By Jake Donovan
If nothing else, Jaime Munguia managed to get a mandatory challenge out of the way and can now start thinking about his future—one that could very well come six pounds north.
The unbeaten rising star from Tijuana, Mexico lodged the fourth defense of his super welterweight title, albeit in a controversial majority decision over Dennis Hogan in their 12-round affair Saturday evening at Arena Monterrey in Monterrey, Mexico.
Scores were 114-114 even, 115-113 and 116-112 in favor of Munguia in their DAZN-streamed main event.
“Honestly, once the fight ended I thought it was going to end in a draw,” Munguia said after what was easily the toughest fight of his still young career.
Hogan (28-2-1, 7KOs) enjoyed as favorable a start as could have been hoped for by the visiting mandatory challenger. Munguia struggled to unearth his offense or even figure out how to cut off the ring, which Hogan—a 34-year old Irishman fighting out of Australia—exploited nearly to perfection.
Constant lateral movement allowed Hogan to avoid the incoming, a tactic which clearly frustrated Munguia who seemed to fall behind after two rounds.
Action picked up in round three, although it was Hogan who was first to the punch.
An overhand right caught Munguia by surprise, with Hogan attempting to smother his foe which led to questionable tactics from both boxers.
“He would hit me, he would headbutt me, hit me with low blows,” Munguia insisted. “I just never got into a rhythm, but it comes down to my preparation for this fight.”
Munguia settled down, scoring right hands at different points in the ring, with his challenger laughing off the shots but his punch output dramatically decreasing.
Round five was Munguia’s truly first big one of the fight, unloading with power shots and successfully cornering Hogan to mount a sustained offensive attack. The challenger remained game, smiling not to mask pain but in his continued best efforts to taunt the house favorite.
It worked to a degree, as any momentum Munguia sought to gain was squandered by lapses in focus and an inability to keep his chin tucked. Even in enjoying a relatively dominant round seven, the frame ended with Hogan catching the defending titlist with an overhand right.
What should’ve been an isolated moment instead proved to carry over into the later rounds. A sense of urgency overcame Munguia’s corner, with head trainer Robert Alcazar begging his charge to pick up the pace and begin banking rounds in far more dominant fashion.
Hogan wasn’t having any of it, enjoying a decisive 10th round with constant in and out movement which clearly frustrated Munguia.
“You saw what my game plan was tonight,” Hogan told DAZN’s Chris Mannix. “It was to keep moving, and land power shots. I was rolling with the punches. He’s a great fighter but he knew he was losing. He was acting desperate and not throwing punches with confidence. We were so comfortable in there.”
Right hand shots continued to find their way to the wide-open chin of the defending titlist, none bigger than the one which buckled his knees at the start of round eleven.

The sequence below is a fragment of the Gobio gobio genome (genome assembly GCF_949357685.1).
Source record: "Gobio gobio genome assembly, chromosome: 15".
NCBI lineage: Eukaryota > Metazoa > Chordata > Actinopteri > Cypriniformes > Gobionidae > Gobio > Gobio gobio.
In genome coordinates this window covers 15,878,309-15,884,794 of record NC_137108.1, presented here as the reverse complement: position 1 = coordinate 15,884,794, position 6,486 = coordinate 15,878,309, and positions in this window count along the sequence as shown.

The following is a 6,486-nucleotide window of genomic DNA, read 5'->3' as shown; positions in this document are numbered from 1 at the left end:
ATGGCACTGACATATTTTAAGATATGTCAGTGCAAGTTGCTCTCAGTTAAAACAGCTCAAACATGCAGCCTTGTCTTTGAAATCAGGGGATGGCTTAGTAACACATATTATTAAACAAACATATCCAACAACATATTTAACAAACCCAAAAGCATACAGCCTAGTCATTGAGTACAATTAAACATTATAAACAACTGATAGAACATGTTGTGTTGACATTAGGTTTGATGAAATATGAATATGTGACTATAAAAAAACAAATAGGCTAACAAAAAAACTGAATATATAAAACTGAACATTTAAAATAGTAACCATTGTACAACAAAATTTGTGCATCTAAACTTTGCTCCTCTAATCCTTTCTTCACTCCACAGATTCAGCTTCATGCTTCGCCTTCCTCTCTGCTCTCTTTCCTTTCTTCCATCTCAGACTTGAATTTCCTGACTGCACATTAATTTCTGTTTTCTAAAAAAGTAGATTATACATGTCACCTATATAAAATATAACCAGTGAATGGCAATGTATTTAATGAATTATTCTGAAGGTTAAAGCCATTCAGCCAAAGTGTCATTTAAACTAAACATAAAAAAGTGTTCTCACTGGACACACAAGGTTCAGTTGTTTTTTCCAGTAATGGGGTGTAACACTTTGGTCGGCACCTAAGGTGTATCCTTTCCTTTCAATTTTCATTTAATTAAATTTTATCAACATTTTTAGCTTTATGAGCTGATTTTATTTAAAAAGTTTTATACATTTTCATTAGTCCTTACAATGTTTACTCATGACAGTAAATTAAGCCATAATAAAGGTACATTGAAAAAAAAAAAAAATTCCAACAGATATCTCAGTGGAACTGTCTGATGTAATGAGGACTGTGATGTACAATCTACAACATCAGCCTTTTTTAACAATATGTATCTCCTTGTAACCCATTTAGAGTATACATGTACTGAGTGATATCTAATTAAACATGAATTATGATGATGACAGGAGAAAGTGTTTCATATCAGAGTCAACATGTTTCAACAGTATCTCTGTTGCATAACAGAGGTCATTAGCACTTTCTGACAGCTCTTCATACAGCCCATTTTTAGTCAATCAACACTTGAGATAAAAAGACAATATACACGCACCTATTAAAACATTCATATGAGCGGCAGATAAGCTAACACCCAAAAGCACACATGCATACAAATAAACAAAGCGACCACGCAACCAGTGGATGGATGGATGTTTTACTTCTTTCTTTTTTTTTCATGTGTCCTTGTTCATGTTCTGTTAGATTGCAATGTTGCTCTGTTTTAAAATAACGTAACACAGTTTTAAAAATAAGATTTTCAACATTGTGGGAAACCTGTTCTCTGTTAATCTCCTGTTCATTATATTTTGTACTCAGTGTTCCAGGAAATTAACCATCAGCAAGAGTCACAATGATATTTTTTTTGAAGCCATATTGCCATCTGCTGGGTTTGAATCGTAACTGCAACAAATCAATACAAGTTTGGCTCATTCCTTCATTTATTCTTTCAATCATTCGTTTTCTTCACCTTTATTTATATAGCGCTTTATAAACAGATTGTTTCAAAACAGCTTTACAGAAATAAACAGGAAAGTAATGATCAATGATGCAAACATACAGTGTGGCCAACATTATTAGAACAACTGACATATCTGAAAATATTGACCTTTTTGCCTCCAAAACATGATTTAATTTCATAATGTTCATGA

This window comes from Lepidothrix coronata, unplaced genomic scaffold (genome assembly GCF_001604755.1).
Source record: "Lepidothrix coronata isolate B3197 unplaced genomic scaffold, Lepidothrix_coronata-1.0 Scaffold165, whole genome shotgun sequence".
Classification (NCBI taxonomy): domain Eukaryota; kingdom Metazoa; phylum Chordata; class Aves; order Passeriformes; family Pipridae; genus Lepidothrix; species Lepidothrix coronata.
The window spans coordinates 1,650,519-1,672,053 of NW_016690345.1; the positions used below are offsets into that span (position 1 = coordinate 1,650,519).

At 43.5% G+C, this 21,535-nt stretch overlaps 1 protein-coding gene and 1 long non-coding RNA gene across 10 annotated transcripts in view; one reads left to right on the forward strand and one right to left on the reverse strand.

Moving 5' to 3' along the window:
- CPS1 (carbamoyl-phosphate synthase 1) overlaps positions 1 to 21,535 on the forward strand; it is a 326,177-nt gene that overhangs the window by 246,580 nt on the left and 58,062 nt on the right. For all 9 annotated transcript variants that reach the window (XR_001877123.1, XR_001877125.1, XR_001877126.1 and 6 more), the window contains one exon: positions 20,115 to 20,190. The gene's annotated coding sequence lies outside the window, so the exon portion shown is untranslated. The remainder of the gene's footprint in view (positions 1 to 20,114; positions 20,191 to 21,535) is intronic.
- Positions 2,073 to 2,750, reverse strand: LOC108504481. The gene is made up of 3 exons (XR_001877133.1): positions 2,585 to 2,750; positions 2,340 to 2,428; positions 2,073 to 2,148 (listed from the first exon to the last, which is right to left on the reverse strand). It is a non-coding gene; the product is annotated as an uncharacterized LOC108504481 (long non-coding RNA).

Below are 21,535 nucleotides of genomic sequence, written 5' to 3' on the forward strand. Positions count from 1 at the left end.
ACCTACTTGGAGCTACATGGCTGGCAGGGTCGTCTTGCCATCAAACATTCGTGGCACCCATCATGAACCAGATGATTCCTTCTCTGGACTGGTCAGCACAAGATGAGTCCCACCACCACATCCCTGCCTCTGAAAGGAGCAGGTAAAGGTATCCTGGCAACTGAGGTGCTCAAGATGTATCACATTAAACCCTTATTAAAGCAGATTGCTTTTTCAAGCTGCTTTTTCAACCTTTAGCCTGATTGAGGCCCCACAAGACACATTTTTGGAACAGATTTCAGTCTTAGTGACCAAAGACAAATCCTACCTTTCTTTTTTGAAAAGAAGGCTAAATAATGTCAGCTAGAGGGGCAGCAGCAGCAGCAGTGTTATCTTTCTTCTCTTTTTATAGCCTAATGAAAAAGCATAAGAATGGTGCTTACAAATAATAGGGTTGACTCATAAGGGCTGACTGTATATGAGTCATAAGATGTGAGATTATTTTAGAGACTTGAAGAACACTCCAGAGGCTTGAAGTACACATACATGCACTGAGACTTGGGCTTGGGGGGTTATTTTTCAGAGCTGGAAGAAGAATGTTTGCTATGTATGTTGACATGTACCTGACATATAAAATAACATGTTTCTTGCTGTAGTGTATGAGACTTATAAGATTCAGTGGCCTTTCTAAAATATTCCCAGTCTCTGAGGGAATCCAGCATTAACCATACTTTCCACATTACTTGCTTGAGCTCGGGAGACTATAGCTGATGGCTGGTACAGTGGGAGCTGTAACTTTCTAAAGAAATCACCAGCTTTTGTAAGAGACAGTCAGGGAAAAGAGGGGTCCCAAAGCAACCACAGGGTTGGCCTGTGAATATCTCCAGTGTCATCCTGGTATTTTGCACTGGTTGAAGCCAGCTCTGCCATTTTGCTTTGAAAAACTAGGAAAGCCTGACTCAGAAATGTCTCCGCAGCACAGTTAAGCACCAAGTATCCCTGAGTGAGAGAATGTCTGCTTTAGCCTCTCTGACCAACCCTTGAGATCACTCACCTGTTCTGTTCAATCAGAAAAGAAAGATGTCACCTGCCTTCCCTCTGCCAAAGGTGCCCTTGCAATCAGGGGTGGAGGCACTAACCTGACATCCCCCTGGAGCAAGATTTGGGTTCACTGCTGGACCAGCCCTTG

Munguia continued to come forward, hoping to pin down Hogan long enough to land a big shot of his own. That moment just didn’t come, with a mix of fatigue and frustration evident on his face and in his attempted offensive attack.
“I learned a lot about fighting through frustration,” Munguia admitted. “It was similar to what happened in my last fight. I was also a bit fatigued. Making weight could have contributed to that.”
The threat of a massive upset carried into the 12th and final round, with Munguia fighting with a sense of urgency during the entire three-minute frame. Chants of “Me-Xi-Co” filled the sold-out arena in hopes of inspiring the young champion.
Instead, it was Hogan who was fueled with motivation down the stretch. Munguia’s come-forward style only left him open for Hogan’s right hands, although he landed enough of his own to perhaps win the round.
It turned out to be just enough to win the fight, even if his opponent greatly disagreed.
“I’m so disappointed with what happened,” said Hogan of coming up just short in his first career title fight. “We came here in good faith… this is bad for boxing, it’s bad for me and no question we want a rematch straight away.”
That’s highly unlikely to happen—as is any other fight for Munguia at super welterweight.
The still growing boxer improves to 33-0 (26KOs) with the win, his eighth inside of just 16 months. The 22-year old has already crammed five title fights in an 11-month span, but might need to take a step back, even if just to figure out what’s next.
“We will have to have that discussion with Zanfer Promotions and Golden Boy Promotions and decide what’s best for my future,” noted Munguia, who has eyed a middleweight run.
It may have to come out of necessity, but nothing about Saturday’s win nor his hard-fought 12-round war with Takeshi Inoue this past January suggests much success six pounds north. The rest of the best super welterweights all fight under the Premier Boxing Champions (PBC) umbrella, whereas DAZN is flush with lucrative middleweight options.
At present moment, Munguia being thrown into the middleweight mix doesn’t figure to end very well. By getting his mandatory title challenge out of the way, though, time—along with youth—is at least on his side.
Luckily on this night, so too were two of the three judges in preserving his title reign and unbeaten record.
Jake Donovan is a senior writer for BoxingScene.com. Twitter: @JakeNDaBox